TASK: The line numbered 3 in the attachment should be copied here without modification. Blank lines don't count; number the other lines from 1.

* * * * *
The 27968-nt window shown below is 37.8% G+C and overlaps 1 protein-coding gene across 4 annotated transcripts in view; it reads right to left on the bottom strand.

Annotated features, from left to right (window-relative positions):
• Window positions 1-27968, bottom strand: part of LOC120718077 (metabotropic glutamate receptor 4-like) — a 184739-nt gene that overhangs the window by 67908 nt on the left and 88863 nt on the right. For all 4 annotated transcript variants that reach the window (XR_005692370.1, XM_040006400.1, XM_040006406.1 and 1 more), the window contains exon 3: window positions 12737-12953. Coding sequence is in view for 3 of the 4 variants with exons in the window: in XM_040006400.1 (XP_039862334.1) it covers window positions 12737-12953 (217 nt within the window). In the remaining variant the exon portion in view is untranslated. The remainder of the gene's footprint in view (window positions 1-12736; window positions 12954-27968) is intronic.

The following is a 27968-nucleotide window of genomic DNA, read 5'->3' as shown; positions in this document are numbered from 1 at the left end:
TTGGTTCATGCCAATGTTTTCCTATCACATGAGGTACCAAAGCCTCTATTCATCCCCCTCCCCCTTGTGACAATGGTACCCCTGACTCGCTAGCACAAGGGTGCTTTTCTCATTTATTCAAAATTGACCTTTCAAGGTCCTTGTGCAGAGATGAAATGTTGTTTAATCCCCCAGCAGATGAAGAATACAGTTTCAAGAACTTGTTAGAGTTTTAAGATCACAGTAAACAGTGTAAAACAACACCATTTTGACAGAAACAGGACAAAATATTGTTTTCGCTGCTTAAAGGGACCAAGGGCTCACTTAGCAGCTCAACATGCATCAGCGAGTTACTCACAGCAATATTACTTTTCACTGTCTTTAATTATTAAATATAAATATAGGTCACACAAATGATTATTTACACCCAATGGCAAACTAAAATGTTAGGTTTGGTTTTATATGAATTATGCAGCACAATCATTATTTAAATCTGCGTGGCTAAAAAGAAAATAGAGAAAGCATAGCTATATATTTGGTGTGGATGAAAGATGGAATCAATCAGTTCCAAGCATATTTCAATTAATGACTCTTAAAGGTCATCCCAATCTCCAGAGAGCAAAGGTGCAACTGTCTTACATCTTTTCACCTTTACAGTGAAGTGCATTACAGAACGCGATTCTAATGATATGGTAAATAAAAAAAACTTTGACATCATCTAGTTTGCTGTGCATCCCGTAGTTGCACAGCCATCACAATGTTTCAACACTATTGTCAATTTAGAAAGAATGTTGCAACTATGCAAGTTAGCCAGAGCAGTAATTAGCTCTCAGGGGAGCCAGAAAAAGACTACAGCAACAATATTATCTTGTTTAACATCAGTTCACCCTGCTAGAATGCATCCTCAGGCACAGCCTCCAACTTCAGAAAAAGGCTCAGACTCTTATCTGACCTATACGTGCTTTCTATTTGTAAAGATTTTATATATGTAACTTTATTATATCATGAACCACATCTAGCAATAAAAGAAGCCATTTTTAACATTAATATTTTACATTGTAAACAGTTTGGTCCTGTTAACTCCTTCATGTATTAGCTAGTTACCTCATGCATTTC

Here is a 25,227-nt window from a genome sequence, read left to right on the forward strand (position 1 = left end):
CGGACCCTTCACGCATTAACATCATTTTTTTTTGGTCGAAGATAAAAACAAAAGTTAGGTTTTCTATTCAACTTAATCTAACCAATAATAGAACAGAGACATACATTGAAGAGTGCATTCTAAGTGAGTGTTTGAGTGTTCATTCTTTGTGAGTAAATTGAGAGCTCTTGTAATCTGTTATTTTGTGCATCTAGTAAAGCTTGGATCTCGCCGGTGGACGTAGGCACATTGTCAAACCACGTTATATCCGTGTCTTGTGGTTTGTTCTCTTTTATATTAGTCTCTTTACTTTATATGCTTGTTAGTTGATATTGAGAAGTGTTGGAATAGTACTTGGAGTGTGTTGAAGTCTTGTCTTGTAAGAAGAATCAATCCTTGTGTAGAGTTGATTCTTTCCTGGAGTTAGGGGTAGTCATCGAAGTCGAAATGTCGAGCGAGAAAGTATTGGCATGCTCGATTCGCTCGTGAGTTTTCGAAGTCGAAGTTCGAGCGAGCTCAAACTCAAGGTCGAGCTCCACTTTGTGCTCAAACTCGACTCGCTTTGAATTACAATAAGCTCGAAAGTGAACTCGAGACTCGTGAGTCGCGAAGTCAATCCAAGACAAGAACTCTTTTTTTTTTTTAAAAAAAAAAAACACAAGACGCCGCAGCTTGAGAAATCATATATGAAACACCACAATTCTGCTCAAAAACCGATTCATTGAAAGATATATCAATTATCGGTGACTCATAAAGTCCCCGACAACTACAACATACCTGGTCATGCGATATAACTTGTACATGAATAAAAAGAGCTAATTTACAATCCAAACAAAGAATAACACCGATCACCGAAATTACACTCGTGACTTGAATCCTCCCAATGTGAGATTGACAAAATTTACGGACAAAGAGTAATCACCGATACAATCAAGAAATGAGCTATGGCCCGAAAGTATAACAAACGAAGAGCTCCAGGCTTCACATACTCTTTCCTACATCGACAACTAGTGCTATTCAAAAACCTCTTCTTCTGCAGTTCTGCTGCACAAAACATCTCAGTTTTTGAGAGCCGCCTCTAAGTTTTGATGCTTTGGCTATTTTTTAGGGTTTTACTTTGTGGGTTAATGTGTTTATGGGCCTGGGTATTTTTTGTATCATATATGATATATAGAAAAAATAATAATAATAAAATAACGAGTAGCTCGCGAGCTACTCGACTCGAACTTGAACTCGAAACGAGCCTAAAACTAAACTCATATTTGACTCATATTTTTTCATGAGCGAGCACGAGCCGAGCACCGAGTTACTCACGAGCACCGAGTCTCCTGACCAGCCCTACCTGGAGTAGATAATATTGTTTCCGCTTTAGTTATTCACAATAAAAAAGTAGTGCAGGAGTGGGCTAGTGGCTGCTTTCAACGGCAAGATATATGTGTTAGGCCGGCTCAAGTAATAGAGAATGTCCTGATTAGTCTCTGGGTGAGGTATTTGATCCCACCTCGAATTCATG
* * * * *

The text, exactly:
• Window positions 1-27968, bottom strand: part of LOC120718077 (metabotropic glutamate receptor 4-like) — a 184739-nt gene that overhangs the window by 67908 nt on the left and 88863 nt on the right. For all 4 annotated transcript variants that reach the window (XR_005692370.1, XM_040006400.1, XM_040006406.1 and 1 more), the window contains exon 3: window positions 12737-12953. Coding sequence is in view for 3 of the 4 variants with exons in the window: in XM_040006400.1 (XP_039862334.1) it covers window positions 12737-12953 (217 nt within the window). In the remaining variant the exon portion in view is untranslated. The remainder of the gene's footprint in view (window positions 1-12736; window positions 12954-27968) is intronic.